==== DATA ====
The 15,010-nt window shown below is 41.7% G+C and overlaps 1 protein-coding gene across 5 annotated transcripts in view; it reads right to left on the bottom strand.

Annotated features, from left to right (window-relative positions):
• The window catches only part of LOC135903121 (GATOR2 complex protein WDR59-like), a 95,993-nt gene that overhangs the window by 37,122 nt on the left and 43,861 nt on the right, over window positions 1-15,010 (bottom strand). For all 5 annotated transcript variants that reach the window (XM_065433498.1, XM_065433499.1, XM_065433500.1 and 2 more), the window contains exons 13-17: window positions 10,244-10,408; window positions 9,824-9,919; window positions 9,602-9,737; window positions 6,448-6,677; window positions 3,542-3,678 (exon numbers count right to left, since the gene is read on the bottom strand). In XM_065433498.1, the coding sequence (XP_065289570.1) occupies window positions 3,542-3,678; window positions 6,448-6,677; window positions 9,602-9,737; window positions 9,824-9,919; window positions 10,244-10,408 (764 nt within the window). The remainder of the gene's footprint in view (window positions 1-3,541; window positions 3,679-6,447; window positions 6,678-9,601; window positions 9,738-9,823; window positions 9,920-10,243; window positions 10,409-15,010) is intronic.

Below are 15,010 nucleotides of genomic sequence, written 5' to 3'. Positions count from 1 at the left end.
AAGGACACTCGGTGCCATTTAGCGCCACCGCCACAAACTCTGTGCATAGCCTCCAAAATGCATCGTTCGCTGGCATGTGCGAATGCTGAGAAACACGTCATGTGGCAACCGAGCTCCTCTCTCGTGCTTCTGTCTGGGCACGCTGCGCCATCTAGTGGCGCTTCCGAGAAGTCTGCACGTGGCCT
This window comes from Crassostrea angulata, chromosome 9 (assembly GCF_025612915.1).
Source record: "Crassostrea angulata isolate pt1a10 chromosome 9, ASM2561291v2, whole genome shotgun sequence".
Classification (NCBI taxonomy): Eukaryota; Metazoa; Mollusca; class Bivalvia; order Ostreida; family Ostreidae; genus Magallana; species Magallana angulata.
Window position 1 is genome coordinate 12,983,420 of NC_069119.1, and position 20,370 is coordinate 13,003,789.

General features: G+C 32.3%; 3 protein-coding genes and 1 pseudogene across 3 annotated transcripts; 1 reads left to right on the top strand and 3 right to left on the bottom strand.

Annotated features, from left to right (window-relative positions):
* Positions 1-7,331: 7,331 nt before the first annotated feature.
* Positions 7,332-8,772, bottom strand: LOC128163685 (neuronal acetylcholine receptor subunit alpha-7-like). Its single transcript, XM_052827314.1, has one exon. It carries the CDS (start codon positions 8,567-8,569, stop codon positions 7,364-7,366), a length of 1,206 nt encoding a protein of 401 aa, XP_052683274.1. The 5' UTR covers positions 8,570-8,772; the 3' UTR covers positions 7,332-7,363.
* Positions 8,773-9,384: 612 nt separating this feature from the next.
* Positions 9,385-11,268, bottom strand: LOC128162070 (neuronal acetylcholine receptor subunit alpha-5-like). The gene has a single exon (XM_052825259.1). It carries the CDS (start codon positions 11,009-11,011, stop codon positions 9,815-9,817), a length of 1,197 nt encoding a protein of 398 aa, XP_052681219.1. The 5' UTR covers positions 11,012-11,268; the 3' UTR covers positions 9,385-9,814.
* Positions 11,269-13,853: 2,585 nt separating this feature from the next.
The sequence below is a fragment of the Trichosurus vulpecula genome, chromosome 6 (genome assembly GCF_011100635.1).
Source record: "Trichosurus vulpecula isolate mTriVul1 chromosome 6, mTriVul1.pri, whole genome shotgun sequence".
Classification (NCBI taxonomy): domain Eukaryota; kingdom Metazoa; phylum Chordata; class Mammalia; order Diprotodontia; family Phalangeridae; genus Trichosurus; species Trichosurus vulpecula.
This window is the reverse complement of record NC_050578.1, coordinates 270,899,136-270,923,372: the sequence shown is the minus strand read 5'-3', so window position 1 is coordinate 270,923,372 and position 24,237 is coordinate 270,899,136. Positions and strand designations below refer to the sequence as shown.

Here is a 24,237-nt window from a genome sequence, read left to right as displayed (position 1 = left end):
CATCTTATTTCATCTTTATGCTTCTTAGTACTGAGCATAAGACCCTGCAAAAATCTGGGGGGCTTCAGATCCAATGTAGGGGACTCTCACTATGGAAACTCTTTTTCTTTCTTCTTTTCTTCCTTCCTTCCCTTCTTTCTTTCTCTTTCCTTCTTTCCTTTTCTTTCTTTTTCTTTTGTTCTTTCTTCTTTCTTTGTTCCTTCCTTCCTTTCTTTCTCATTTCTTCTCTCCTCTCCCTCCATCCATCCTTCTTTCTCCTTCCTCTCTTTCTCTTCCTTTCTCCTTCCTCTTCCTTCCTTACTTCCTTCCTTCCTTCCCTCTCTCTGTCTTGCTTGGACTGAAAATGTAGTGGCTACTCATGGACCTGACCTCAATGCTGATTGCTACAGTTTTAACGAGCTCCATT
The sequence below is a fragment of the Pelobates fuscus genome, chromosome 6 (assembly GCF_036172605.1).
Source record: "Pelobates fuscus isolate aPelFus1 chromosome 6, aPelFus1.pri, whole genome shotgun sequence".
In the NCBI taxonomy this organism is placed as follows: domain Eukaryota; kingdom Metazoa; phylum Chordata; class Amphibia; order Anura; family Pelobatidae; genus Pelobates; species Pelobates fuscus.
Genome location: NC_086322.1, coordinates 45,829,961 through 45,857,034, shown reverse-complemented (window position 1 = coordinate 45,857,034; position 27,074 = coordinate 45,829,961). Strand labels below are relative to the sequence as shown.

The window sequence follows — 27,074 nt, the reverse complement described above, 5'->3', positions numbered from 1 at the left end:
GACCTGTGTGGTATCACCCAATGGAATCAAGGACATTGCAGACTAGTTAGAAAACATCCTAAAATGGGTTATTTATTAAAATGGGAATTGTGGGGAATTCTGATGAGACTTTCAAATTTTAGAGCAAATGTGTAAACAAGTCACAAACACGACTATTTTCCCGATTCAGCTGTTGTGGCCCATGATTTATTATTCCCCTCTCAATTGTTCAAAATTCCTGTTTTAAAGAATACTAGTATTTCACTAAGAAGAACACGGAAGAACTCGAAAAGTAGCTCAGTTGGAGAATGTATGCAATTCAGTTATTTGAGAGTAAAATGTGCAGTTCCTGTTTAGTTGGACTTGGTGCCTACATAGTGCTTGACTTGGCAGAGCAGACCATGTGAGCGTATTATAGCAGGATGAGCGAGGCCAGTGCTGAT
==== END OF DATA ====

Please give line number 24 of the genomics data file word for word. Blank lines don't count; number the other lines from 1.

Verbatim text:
Source record: "Pelobates fuscus isolate aPelFus1 chromosome 6, aPelFus1.pri, whole genome shotgun sequence".